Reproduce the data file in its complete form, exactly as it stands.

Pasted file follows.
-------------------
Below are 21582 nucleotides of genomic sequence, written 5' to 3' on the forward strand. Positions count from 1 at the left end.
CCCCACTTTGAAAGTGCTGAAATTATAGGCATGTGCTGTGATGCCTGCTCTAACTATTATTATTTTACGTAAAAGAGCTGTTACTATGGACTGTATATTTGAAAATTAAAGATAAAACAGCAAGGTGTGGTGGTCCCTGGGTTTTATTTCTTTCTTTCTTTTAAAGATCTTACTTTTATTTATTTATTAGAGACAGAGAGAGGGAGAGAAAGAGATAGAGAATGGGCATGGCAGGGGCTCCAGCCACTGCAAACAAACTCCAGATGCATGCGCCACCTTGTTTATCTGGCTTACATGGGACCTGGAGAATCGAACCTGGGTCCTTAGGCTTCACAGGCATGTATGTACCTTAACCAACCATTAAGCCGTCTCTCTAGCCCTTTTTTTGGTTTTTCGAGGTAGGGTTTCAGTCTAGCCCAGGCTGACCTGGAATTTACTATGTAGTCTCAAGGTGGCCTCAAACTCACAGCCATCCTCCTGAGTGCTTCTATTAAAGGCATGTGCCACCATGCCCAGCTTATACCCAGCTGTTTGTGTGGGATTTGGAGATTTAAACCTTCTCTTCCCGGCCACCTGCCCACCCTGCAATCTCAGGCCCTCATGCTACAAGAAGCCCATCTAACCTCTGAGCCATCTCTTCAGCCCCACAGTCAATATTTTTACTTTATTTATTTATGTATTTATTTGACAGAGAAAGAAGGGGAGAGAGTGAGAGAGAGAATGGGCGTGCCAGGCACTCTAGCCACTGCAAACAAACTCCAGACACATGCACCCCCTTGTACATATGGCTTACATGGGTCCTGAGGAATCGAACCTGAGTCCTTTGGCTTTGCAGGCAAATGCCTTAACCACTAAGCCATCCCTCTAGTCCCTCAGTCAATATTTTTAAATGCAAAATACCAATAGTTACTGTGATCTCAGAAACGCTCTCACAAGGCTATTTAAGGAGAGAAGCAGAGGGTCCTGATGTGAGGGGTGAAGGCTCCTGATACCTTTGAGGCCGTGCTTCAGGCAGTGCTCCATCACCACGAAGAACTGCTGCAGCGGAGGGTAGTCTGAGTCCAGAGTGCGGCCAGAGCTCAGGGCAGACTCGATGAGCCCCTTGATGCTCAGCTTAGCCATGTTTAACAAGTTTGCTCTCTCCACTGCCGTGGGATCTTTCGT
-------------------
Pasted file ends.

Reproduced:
Below are 21582 nucleotides of genomic sequence, written 5' to 3' on the forward strand. Positions count from 1 at the left end.
CCCCACTTTGAAAGTGCTGAAATTATAGGCATGTGCTGTGATGCCTGCTCTAACTATTATTATTTTACGTAAAAGAGCTGTTACTATGGACTGTATATTTGAAAATTAAAGATAAAACAGCAAGGTGTGGTGGTCCCTGGGTTTTATTTCTTTCTTTCTTTTAAAGATCTTACTTTTATTTATTTATTAGAGACAGAGAGAGGGAGAGAAAGAGATAGAGAATGGGCATGGCAGGGGCTCCAGCCACTGCAAACAAACTCCAGATGCATGCGCCACCTTGTTTATCTGGCTTACATGGGACCTGGAGAATCGAACCTGGGTCCTTAGGCTTCACAGGCATGTATGTACCTTAACCAACCATTAAGCCGTCTCTCTAGCCCTTTTTTTGGTTTTTCGAGGTAGGGTTTCAGTCTAGCCCAGGCTGACCTGGAATTTACTATGTAGTCTCAAGGTGGCCTCAAACTCACAGCCATCCTCCTGAGTGCTTCTATTAAAGGCATGTGCCACCATGCCCAGCTTATACCCAGCTGTTTGTGTGGGATTTGGAGATTTAAACCTTCTCTTCCCGGCCACCTGCCCACCCTGCAATCTCAGGCCCTCATGCTACAAGAAGCCCATCTAACCTCTGAGCCATCTCTTCAGCCCCACAGTCAATATTTTTACTTTATTTATTTATGTATTTATTTGACAGAGAAAGAAGGGGAGAGAGTGAGAGAGAGAATGGGCGTGCCAGGCACTCTAGCCACTGCAAACAAACTCCAGACACATGCACCCCCTTGTACATATGGCTTACATGGGTCCTGAGGAATCGAACCTGAGTCCTTTGGCTTTGCAGGCAAATGCCTTAACCACTAAGCCATCCCTCTAGTCCCTCAGTCAATATTTTTAAATGCAAAATACCAATAGTTACTGTGATCTCAGAAACGCTCTCACAAGGCTATTTAAGGAGAGAAGCAGAGGGTCCTGATGTGAGGGGTGAAGGCTCCTGATACCTTTGAGGCCGTGCTTCAGGCAGTGCTCCATCACCACGAAGAACTGCTGCAGCGGAGGGTAGTCTGAGTCCAGAGTGCGGCCAGAGCTCAGGGCAGACTCGATGAGCCCCTTGATGCTCAGCTTAGCCATGTTTAACAAGTTTGCTCTCTCCACTGCCGTGGGATCTTTCGT